Wednesday, January 21, 2009
…It’s not just mountain climbers covered by avalanches who get frostbite.
…The American Academy of Orthopaedic Surgeons warns against having just too much fun outside and losing a toe or something.
…Below 20 degrees F and the wind is 20 mph or more, the skin can get frostbitten in a few minutes.
….Hands, fingers, feet, toes and ears are especially at risk.
…If your skin feels numb or is hard or frozen and waxy or white, yipes!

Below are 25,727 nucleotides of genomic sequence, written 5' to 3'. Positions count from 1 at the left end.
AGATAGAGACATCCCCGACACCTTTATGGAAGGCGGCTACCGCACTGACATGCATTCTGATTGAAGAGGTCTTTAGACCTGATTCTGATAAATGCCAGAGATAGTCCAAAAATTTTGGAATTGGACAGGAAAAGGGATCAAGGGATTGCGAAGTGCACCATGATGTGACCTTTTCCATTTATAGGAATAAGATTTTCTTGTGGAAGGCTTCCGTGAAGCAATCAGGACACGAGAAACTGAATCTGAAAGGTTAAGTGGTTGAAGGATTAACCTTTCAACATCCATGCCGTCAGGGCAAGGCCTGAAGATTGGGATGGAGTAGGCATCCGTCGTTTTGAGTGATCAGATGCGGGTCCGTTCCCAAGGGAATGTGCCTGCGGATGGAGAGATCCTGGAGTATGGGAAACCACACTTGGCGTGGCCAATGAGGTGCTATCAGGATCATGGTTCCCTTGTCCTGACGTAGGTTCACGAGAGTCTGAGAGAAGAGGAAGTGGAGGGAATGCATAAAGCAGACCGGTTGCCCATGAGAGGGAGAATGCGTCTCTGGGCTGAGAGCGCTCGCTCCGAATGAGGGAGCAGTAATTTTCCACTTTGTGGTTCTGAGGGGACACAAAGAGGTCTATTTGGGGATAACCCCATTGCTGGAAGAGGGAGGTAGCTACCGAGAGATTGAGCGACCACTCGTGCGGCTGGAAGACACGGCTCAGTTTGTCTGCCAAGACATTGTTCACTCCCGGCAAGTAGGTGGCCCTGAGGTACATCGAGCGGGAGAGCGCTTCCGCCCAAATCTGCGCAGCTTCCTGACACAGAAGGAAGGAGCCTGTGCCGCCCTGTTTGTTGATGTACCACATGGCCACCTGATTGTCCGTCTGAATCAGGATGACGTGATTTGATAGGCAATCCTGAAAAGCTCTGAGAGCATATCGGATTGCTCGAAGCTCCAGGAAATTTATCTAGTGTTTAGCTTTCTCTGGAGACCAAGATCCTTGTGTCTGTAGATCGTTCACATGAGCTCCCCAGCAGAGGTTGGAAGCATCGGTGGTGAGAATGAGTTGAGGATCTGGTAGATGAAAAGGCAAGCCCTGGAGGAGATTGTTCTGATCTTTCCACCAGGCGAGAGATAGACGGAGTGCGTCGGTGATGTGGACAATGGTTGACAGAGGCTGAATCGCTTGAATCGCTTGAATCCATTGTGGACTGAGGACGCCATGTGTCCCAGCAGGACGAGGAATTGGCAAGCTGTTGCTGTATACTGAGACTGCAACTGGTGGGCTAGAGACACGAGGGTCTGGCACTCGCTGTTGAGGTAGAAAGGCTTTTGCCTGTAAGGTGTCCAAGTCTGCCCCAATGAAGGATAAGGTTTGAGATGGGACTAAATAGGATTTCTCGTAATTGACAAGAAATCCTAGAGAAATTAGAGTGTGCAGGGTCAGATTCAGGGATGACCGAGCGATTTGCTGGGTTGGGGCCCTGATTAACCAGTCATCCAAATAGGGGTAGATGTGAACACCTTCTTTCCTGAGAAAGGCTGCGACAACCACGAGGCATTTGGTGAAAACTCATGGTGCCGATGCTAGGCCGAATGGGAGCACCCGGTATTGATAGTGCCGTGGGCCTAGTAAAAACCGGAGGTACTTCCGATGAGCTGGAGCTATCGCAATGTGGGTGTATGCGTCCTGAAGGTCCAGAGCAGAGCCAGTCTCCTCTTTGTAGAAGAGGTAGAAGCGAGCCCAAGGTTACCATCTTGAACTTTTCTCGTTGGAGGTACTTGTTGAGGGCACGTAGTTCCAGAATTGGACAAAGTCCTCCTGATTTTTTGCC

…Dress appropriately, the docs advise. Light, loose, layered clothing. Top your outfit with a water repellent outer garment.
…Head coverings are important.
…Check yourself every so often for frostbite—if you are numb or waxy, get indoors.
…If you think you are frostbitten, get to a warm room and call for assistance. Drink warm drinks.
…Rest the bad areas—elevate feet.
…Warm up by immersing in warm (NOT HOT) water. The area may swell or change color.
…Do not rub on snow.
…Do not use dry heat like a radiator, heating pad or sunlamp. You could get burned that way.
…Alternate approach: Stay inside. Maybe a nice toddy.